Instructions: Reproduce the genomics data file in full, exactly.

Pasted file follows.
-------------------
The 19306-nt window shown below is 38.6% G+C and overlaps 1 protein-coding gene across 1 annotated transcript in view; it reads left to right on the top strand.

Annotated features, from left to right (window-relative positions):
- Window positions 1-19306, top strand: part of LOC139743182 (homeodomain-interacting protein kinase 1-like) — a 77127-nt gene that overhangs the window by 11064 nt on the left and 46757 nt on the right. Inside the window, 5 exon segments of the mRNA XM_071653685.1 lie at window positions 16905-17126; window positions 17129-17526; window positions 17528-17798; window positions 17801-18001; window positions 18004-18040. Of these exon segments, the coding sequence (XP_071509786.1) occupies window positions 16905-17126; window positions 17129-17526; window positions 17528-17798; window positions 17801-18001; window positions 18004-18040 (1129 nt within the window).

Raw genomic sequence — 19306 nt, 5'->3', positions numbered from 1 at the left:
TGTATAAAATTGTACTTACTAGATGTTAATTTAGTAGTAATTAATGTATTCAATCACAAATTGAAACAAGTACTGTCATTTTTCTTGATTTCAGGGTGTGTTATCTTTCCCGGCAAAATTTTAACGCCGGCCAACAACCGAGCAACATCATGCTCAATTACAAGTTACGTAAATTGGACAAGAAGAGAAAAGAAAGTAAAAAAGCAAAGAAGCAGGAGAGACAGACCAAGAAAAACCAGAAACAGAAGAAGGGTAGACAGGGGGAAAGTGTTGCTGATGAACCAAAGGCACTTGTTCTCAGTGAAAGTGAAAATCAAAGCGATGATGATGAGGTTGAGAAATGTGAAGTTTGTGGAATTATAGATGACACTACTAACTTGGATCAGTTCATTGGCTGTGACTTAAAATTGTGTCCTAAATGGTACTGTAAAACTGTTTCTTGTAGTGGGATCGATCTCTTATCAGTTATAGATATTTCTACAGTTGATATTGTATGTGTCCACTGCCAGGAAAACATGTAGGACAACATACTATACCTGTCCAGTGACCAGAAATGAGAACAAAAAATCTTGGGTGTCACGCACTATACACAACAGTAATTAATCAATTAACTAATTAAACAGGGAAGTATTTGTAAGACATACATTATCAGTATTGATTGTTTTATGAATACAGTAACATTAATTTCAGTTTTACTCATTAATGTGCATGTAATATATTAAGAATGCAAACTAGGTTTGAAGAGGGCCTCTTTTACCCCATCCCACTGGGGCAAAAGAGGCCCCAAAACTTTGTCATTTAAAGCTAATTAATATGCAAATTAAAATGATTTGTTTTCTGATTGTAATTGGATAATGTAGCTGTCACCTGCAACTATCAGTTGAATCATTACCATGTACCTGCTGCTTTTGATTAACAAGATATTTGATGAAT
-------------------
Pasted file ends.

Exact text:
The 19306-nt window shown below is 38.6% G+C and overlaps 1 protein-coding gene across 1 annotated transcript in view; it reads left to right on the top strand.

Annotated features, from left to right (window-relative positions):
- Window positions 1-19306, top strand: part of LOC139743182 (homeodomain-interacting protein kinase 1-like) — a 77127-nt gene that overhangs the window by 11064 nt on the left and 46757 nt on the right. Inside the window, 5 exon segments of the mRNA XM_071653685.1 lie at window positions 16905-17126; window positions 17129-17526; window positions 17528-17798; window positions 17801-18001; window positions 18004-18040. Of these exon segments, the coding sequence (XP_071509786.1) occupies window positions 16905-17126; window positions 17129-17526; window positions 17528-17798; window positions 17801-18001; window positions 18004-18040 (1129 nt within the window).

Raw genomic sequence — 19306 nt, 5'->3', positions numbered from 1 at the left:
TGTATAAAATTGTACTTACTAGATGTTAATTTAGTAGTAATTAATGTATTCAATCACAAATTGAAACAAGTACTGTCATTTTTCTTGATTTCAGGGTGTGTTATCTTTCCCGGCAAAATTTTAACGCCGGCCAACAACCGAGCAACATCATGCTCAATTACAAGTTACGTAAATTGGACAAGAAGAGAAAAGAAAGTAAAAAAGCAAAGAAGCAGGAGAGACAGACCAAGAAAAACCAGAAACAGAAGAAGGGTAGACAGGGGGAAAGTGTTGCTGATGAACCAAAGGCACTTGTTCTCAGTGAAAGTGAAAATCAAAGCGATGATGATGAGGTTGAGAAATGTGAAGTTTGTGGAATTATAGATGACACTACTAACTTGGATCAGTTCATTGGCTGTGACTTAAAATTGTGTCCTAAATGGTACTGTAAAACTGTTTCTTGTAGTGGGATCGATCTCTTATCAGTTATAGATATTTCTACAGTTGATATTGTATGTGTCCACTGCCAGGAAAACATGTAGGACAACATACTATACCTGTCCAGTGACCAGAAATGAGAACAAAAAATCTTGGGTGTCACGCACTATACACAACAGTAATTAATCAATTAACTAATTAAACAGGGAAGTATTTGTAAGACATACATTATCAGTATTGATTGTTTTATGAATACAGTAACATTAATTTCAGTTTTACTCATTAATGTGCATGTAATATATTAAGAATGCAAACTAGGTTTGAAGAGGGCCTCTTTTACCCCATCCCACTGGGGCAAAAGAGGCCCCAAAACTTTGTCATTTAAAGCTAATTAATATGCAAATTAAAATGATTTGTTTTCTGATTGTAATTGGATAATGTAGCTGTCACCTGCAACTATCAGTTGAATCATTACCATGTACCTGCTGCTTTTGATTAACAAGATATTTGATGAAT